A study is an exercise painting that helps the painter better understand the object he or she paints. It is simple and clear, like sample letters in a school student’s copybook. Rough and ready, not detailed, with every stroke being to the point, a study is a proven method of touching the world and making a catalogue of it. However, in art history, the status of the study is vague and open to interpretation. Despite its auxiliary role, a study is sometimes viewed as something far more significant than the finished piece. Then, within an impressive frame, it is placed on a museum wall.
So, when does a study remain a mere drill, and when can we call it an artwork in its own right, full of life and having artistic value? Read more
and the finished picture nearby in the same room – the audience is struck by the accuracy and dynamic tension of Rubens’s plan. Just like a tart rare wine, diluted with water by the students.

Of course, he could draw a tree or a horse himself, but he compromised quite consciously, even to the detriment of his own reputation. Too many people wanted "their Rubens". And the artist could skillfully bargain: maybe you’d like, my dear sir, to have a canvas of a slightly smaller size, but already present and painted by myself, however, more expensive. Well, or wait a couple more months and you’ll get the picture cheaper, but it’ll be done by students and in the dimensions indicated by you (it would fit into the wall between the windows in your beautiful house), however, I’ll thoroughly check it with my brush, so you’ll not be able to distinguish it from mine.



1.1. Peter Paul Rubens. Self portrait. 1623
1.2. Anthony van Dyck. Self portrait. 1622

Rubens was afraid of Van Dyck. He liked and appreciated him, of course, as well as recommended him to the European monarchs, and he instructed the young assistant to make copies of his paintings for engravings, and he sent him to Italy and France to assign copyright agreements, but he certainly saw Anthony as a dangerous rival.

Self-confident, educated and impulsive prodigy kid, sensitive to people and the world, Van Dyck came to Rubens’ renowned workshop as an 18-year-old boy and began to live in his house. Very soon, customers of Rubens, forced to wait for their paintings for several months and pay a lot of money, began to whisper: "Van Dyck can do the same".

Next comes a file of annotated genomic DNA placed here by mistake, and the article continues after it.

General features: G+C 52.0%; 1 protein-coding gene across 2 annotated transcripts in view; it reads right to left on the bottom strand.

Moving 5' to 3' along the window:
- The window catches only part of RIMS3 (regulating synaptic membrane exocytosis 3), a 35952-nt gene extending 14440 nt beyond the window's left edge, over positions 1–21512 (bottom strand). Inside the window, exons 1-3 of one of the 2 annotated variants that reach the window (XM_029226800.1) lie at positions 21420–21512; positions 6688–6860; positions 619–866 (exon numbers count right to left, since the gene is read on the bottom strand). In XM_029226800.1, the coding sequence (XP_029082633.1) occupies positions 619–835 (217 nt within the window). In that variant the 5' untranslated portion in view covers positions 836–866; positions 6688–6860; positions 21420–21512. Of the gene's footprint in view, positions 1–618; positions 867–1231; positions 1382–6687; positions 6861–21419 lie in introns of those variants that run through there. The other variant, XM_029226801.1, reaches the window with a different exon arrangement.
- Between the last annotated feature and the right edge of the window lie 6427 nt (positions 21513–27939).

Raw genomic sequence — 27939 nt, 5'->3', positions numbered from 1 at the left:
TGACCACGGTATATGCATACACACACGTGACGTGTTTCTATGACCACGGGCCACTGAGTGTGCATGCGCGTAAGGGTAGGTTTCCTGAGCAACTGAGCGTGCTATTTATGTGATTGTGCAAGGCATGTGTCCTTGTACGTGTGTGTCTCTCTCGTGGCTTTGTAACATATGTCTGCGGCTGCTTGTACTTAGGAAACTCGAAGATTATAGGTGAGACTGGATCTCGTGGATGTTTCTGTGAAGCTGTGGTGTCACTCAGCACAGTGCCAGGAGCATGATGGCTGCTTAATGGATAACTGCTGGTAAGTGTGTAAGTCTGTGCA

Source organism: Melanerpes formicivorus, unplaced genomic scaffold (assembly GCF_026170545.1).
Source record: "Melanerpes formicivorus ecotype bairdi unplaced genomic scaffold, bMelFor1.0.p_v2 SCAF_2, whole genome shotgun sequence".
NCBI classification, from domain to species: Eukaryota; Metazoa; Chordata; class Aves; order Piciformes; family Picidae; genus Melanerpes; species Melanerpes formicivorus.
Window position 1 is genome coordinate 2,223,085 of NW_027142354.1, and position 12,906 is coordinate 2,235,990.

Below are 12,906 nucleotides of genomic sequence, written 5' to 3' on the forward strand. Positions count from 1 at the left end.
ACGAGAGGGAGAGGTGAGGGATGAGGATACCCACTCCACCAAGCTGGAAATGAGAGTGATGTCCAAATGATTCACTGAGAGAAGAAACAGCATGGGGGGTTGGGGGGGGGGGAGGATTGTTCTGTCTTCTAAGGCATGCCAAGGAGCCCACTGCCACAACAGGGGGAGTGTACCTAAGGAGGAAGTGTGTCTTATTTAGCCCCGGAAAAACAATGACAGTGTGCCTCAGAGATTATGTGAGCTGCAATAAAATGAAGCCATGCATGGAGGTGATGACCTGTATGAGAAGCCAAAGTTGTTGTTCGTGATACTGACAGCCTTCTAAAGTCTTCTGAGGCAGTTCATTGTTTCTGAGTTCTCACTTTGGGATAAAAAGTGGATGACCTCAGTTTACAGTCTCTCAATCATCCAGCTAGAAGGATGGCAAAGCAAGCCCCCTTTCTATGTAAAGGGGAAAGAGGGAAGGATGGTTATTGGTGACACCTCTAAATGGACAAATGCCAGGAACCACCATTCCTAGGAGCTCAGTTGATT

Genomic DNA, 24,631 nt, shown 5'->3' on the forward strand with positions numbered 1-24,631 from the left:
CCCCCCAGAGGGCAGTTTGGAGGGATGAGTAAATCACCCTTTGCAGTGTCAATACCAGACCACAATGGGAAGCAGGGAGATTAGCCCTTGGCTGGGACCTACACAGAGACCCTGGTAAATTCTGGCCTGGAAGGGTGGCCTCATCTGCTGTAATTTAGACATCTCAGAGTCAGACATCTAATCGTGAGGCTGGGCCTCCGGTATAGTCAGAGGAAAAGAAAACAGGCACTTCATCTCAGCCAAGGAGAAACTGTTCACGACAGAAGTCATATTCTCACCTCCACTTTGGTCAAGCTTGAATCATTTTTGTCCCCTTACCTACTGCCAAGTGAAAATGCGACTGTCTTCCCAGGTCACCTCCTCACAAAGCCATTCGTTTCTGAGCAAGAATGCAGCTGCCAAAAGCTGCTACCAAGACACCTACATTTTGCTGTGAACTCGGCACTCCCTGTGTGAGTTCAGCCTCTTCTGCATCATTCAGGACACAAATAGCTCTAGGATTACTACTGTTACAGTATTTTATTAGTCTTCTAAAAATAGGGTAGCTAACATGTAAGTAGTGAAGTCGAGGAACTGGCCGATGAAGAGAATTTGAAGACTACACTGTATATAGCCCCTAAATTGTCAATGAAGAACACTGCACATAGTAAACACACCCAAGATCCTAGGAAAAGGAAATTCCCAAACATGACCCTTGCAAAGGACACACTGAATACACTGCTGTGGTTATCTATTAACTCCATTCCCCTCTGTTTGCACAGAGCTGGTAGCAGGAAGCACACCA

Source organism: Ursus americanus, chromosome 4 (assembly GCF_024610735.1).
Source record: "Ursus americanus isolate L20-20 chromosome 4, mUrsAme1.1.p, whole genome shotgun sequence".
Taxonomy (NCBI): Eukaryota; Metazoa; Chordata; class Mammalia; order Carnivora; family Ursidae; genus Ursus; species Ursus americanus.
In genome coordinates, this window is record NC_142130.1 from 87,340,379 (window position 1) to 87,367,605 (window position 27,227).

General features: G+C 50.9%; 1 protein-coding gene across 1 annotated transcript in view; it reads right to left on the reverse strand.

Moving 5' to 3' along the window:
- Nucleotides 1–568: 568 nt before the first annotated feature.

Rubens was smart enough and shrewd enough to estimate the threat posed by the student. Rubens biographers and van Dyck biographers tell the same story. Once the maître finished his huge canvas and went away from home. Inadvertently, the students smeared the fresh paint. Anthony confidently undertook to re-paint the spoiled fragment – and did just fine. Researchers on the part of van Dyck add “Rubens didn’t even notice anything”, and on the part of his teacher – “on return, Rubens certainly noticed that the picture was redone, but did not say a word”. In any case, the moment came when they could no longer live in one city: Rubens strongly recommended that the young man lived in Italy and studied the oeuvre of the Renaissance masters. Van Dyck was finally free.



1.1. Peter Paul Rubens. Self portrait with Wife Isabella Brant. 1609
1.2. Peter Paul Rubens. The Last Self Portrait. 1639

Rubens was both an English and a Spanish nobleman. Back in 1608, having returned from Italy, having fallen in love and getting married right away, Peter Paul painted the wedding self-portrait with his wife Isabella. The newlyweds are sincerely happy, the artist himself shines, he is full of hope, calm and confident. And he has a sword. We see only the hilt, but Rubens leaves us no chance to leave it unnoticed, as he holds his hand on it.

At that time, he had no right to wear a sword yet, because he was not a nobleman. But he was self-confident, ambitious and completely devoid of philosophical youthful illusions about poverty as a source of inspiration. He was never embarrassed to ask the Archduke for his salary or the Duke of Gonzag to cover unforeseen expenses incurred on his way to Spain. He could leave for Rome on his business, while being in the service of the Duke of Mantua, and having been ordered to return immediately, he could write: “I will not be able to leave Rome so hastily because of some important work that I had to take upon myself (I admit this to Your Grace) out of necessity, for I devoted the whole summer to the study